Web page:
The simple will is the most commonly used estate planning document, but many people settle for wills unnecessarily. In this post, we will provide the basics in an effort to raise awareness so you can make informed decisions.
A simple will can be executed by any adult that is of sound mind. In order for a will to be valid in the state of Connecticut, the document must be signed in front of two witnesses, and the witnesses must sign it in the presence of the testator.
You are not required to get a will notarized, but there is a reason why this can be a good idea, and we will explain it in the next section.
If you use a will to state your final wishes, you name an executor in the document to act as the estate administrator. The executor would not be able to proceed independently after your death.
Under the laws of our state, the executor would be required to admit the will to probate, and the court would provide supervision during the administration process.
There is a proving of the will during probate, which will involve the court contacting the witnesses to the signing of the document. If the will has been notarized, it would be a “self-proving will,” and the court would not seek affirmation from the witnesses.
Creditors are notified during probate, and they are given 150 days to come forward seeking satisfaction. The executor will open an estate bank account so they can pay final debts, and they will identify and inventory the assets and prepare them for distribution to the heirs.
When everything is in order to the court’s satisfaction, the estate will be closed, and the executor will distribute the assets to the beneficiaries in accordance with the wishes of the decedent.
It is possible for someone to come forward during probate to challenge the validity of a will. Acceptable grounds include improper execution, fraud, incapacity, and undue coercion. These terms are largely self-explanatory, so we will not elaborate here.
A Will Can Be Revoked or Changed
The term “last will” is actually quite literal. Estate planning should be viewed as an ongoing process, because circumstances will invariably change over time. If you create a will today, you can be in a different place at some point down the road, and adjustments will be necessary.
When it comes to changing a will, the best way to proceed is to destroy the original will and create a new one from scratch. However, if you want to make a very minor change, you can add a codicil. This can be viewed as an amendment of sorts.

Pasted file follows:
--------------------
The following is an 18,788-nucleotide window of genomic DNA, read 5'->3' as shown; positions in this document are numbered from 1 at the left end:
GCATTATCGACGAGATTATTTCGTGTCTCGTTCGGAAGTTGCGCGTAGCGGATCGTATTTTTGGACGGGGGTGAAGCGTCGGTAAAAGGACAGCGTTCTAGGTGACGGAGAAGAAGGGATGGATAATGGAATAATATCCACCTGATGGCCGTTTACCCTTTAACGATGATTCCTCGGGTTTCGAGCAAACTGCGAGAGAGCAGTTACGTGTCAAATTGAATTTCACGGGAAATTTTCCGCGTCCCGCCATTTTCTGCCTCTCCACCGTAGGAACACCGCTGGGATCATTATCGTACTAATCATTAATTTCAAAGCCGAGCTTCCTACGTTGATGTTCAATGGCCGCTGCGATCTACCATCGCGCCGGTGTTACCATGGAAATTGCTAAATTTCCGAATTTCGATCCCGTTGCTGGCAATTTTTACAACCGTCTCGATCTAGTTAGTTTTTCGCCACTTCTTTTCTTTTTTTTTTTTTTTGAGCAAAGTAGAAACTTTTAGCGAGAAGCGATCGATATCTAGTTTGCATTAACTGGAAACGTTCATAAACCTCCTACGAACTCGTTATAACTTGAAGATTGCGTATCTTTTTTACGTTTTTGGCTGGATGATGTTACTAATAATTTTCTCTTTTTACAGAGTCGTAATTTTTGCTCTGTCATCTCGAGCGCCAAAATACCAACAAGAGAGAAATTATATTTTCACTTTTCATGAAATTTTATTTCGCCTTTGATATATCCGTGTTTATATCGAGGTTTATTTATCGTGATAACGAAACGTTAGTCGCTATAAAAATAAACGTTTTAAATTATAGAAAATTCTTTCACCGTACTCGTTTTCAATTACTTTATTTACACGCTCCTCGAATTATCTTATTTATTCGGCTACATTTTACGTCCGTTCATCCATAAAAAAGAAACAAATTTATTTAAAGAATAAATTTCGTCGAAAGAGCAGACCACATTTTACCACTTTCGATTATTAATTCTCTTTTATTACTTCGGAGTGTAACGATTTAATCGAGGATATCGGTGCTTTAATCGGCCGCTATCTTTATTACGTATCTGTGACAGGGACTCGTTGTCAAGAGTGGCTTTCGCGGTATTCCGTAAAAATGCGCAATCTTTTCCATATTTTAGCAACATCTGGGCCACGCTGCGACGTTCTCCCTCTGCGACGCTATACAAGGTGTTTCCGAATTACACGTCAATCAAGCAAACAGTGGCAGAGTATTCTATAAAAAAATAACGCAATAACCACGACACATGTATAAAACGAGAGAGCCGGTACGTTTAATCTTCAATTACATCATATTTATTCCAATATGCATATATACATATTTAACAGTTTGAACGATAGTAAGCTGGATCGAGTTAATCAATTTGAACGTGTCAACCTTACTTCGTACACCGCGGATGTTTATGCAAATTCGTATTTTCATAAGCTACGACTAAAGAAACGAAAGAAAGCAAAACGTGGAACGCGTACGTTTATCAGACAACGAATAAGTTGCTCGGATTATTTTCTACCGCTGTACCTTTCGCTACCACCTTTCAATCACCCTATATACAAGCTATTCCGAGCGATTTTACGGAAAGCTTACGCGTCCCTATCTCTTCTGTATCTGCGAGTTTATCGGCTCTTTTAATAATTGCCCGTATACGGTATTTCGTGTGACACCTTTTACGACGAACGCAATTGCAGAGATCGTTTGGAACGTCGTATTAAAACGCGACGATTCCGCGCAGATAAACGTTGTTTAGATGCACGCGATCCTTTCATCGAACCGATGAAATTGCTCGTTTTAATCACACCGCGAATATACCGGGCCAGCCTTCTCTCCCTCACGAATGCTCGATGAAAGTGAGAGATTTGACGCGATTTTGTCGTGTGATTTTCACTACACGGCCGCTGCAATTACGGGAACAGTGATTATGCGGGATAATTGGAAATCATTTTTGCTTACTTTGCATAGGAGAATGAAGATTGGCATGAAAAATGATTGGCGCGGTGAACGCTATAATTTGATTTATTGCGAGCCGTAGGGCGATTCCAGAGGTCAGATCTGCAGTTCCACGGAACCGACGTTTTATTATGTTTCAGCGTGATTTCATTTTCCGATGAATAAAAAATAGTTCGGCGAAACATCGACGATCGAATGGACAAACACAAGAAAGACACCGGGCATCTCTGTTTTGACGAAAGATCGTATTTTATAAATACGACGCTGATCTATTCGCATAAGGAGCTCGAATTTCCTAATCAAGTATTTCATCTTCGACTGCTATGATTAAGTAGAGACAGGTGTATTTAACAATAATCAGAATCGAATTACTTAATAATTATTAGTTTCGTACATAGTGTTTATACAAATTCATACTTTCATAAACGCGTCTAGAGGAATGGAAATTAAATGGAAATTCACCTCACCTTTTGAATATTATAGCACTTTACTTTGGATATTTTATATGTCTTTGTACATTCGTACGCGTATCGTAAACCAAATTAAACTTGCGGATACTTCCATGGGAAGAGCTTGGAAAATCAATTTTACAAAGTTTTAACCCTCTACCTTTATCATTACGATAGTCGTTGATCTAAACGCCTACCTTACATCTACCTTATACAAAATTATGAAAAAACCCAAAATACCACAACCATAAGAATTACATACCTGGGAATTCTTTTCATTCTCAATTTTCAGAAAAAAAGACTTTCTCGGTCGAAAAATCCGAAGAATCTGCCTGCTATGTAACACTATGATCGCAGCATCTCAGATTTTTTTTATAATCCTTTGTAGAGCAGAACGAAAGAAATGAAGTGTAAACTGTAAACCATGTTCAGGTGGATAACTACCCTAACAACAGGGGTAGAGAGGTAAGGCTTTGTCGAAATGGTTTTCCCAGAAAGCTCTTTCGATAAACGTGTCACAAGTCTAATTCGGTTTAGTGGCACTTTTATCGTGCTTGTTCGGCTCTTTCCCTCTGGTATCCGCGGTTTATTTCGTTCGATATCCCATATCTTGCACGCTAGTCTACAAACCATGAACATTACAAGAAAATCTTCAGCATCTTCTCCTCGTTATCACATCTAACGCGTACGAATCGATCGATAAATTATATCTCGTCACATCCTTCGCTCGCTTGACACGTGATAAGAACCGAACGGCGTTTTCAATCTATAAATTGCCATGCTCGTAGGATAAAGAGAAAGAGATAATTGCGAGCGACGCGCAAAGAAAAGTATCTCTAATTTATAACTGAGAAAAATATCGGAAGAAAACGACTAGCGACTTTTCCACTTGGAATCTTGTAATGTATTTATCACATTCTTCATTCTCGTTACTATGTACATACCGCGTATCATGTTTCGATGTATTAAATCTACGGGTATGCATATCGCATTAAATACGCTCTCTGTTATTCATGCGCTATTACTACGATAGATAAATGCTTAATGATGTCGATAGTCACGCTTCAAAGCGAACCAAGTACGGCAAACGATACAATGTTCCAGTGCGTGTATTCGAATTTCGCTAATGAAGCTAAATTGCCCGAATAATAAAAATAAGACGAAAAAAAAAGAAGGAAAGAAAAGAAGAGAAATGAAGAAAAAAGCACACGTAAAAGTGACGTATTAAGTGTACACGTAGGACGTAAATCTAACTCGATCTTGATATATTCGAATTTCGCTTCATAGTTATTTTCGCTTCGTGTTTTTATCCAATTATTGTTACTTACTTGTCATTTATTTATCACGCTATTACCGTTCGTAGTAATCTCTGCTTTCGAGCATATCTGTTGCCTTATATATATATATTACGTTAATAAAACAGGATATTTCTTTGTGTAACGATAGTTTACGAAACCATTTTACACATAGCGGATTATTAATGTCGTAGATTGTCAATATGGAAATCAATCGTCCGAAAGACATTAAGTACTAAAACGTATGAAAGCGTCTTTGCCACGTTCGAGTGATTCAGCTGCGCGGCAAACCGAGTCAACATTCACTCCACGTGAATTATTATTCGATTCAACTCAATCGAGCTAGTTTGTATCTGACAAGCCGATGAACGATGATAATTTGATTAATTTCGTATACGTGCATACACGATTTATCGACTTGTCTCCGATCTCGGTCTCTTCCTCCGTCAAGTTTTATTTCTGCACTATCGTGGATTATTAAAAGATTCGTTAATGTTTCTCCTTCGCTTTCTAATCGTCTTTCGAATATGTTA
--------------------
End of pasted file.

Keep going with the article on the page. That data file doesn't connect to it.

There Are Alternatives
A simple will is really not the best choice as an estate plan centerpiece unless the situation is extremely simple and straightforward. The probate process that we looked at will take 8 to 18 months in most cases, and no inheritances are distributed during this interim period.
Probate expenses include court costs, the executor’s payment, liquidation and appraisal expenses, and potential legal and accounting fees. When you add in the incidentals, the expenses will typically consume between three and seven percent of the estate.
Another drawback probate is the loss of privacy. The records are available to the general public, and this information can cause hard feelings among interested parties.
When you use a will, you would be leaving direct, lump sum inheritances with no asset protection or strings attached (unless you include a testamentary trust, which is another subject). This is disconcerting if you would like to include safeguards in a perfect world.
In fact, this perfect world does exist in the form of a revocable living trust. If you use a living trust as the centerpiece of your estate plan, you would act as the trustee while you are alive and well.
After your passing, the successor trustee that you choose when you create the trust would distribute assets in accordance with your wishes outside of probate. The trust would become irrevocable, and the beneficiaries and their creditors would not be able to access the principal.
You could instruct the trustee to distribute limited assets incrementally to prevent extravagant spending, and the exact details would be entirely up to you. When you understand the benefits, you can see why living trusts are very widely utilized.
Take Action Today!
We are here to help if you are ready to put an estate plan in place. You can send us a message to request a consultation appointment, and we can be reached by phone at 860-548-1000.
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